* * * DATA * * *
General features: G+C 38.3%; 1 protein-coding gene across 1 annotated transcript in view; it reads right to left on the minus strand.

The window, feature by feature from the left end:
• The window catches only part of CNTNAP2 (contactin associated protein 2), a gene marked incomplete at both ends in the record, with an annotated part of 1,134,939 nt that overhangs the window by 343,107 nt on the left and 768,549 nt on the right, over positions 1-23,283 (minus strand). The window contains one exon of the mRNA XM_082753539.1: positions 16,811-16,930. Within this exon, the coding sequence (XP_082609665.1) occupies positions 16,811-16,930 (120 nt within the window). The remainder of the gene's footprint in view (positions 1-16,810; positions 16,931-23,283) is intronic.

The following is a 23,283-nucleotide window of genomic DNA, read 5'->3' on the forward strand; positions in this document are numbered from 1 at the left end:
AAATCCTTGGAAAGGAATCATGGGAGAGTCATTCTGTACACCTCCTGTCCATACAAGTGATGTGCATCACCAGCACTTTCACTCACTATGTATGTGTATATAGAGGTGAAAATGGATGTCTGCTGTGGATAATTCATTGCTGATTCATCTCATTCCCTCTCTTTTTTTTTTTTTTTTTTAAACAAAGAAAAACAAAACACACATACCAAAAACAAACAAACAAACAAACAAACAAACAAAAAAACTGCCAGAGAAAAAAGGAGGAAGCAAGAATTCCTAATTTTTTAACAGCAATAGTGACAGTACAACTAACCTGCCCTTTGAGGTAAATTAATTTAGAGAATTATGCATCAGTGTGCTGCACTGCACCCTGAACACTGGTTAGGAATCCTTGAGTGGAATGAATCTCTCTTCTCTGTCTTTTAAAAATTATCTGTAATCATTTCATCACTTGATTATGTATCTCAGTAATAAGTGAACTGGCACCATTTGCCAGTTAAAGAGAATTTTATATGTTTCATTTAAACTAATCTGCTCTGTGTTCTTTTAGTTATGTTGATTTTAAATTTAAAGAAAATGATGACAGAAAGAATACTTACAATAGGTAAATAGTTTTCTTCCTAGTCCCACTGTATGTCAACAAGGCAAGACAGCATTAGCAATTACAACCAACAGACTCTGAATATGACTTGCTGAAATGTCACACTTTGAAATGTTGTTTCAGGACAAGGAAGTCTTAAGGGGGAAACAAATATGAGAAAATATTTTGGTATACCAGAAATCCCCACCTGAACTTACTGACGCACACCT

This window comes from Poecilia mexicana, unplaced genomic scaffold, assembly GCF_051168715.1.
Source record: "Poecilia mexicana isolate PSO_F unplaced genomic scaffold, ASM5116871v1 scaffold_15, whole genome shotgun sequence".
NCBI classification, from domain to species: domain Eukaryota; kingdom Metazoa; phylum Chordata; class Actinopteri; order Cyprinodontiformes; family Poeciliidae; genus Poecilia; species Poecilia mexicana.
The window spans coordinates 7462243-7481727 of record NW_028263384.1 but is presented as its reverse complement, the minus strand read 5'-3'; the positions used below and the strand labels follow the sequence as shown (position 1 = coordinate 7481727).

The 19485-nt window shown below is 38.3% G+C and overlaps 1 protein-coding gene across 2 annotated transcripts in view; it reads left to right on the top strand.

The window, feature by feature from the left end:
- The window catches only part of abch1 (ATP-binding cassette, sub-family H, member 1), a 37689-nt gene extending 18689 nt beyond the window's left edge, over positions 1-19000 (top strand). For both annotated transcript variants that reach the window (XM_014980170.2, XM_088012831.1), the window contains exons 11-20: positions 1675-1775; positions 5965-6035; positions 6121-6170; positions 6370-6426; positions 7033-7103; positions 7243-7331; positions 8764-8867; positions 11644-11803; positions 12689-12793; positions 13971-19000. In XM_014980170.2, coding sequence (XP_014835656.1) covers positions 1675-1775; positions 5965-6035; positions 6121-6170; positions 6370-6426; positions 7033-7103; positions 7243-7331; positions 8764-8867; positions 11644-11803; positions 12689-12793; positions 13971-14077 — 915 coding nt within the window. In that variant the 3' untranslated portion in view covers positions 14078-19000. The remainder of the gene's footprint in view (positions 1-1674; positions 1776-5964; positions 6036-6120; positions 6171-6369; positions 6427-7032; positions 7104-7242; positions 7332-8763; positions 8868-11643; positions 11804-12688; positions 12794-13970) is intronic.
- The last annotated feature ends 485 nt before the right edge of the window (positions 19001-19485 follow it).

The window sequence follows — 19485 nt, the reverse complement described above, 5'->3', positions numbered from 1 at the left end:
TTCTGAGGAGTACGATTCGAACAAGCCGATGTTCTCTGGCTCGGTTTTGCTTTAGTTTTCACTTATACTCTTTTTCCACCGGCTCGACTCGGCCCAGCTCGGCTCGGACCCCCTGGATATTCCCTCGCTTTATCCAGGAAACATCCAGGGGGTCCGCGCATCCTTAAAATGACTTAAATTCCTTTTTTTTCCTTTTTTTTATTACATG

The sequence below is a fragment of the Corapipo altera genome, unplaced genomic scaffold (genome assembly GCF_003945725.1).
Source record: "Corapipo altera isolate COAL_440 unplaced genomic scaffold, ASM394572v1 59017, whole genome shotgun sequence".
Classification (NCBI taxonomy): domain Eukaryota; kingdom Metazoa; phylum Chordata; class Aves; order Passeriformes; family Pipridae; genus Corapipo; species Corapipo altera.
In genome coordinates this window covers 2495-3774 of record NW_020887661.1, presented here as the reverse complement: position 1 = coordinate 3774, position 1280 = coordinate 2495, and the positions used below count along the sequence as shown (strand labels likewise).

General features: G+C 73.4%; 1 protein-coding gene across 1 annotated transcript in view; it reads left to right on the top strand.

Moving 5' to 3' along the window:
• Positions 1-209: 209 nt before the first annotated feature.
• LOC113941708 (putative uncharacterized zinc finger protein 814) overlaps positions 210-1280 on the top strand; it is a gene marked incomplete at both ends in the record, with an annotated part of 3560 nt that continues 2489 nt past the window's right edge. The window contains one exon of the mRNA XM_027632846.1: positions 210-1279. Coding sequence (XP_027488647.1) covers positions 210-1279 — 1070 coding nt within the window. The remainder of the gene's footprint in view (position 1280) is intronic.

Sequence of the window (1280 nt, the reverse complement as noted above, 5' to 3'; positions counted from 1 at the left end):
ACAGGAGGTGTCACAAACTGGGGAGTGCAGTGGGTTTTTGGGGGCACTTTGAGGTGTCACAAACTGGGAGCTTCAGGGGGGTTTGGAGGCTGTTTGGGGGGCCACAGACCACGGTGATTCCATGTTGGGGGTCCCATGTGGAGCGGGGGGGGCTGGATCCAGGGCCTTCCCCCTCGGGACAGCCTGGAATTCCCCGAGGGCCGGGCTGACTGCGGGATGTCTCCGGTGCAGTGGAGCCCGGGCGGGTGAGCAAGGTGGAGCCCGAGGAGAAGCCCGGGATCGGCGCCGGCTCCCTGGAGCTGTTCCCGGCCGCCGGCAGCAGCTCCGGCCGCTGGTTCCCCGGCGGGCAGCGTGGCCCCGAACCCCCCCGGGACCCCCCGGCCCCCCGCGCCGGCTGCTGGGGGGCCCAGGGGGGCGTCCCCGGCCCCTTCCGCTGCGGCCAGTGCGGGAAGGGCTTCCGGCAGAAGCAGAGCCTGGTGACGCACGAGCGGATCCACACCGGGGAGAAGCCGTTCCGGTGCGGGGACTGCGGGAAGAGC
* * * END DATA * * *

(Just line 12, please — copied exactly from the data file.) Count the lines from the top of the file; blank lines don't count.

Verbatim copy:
- The window catches only part of abch1 (ATP-binding cassette, sub-family H, member 1), a 37689-nt gene extending 18689 nt beyond the window's left edge, over positions 1-19000 (top strand). For both annotated transcript variants that reach the window (XM_014980170.2, XM_088012831.1), the window contains exons 11-20: positions 1675-1775; positions 5965-6035; positions 6121-6170; positions 6370-6426; positions 7033-7103; positions 7243-7331; positions 8764-8867; positions 11644-11803; positions 12689-12793; positions 13971-19000. In XM_014980170.2, coding sequence (XP_014835656.1) covers positions 1675-1775; positions 5965-6035; positions 6121-6170; positions 6370-6426; positions 7033-7103; positions 7243-7331; positions 8764-8867; positions 11644-11803; positions 12689-12793; positions 13971-14077 — 915 coding nt within the window. In that variant the 3' untranslated portion in view covers positions 14078-19000. The remainder of the gene's footprint in view (positions 1-1674; positions 1776-5964; positions 6036-6120; positions 6171-6369; positions 6427-7032; positions 7104-7242; positions 7332-8763; positions 8868-11643; positions 11804-12688; positions 12794-13970) is intronic.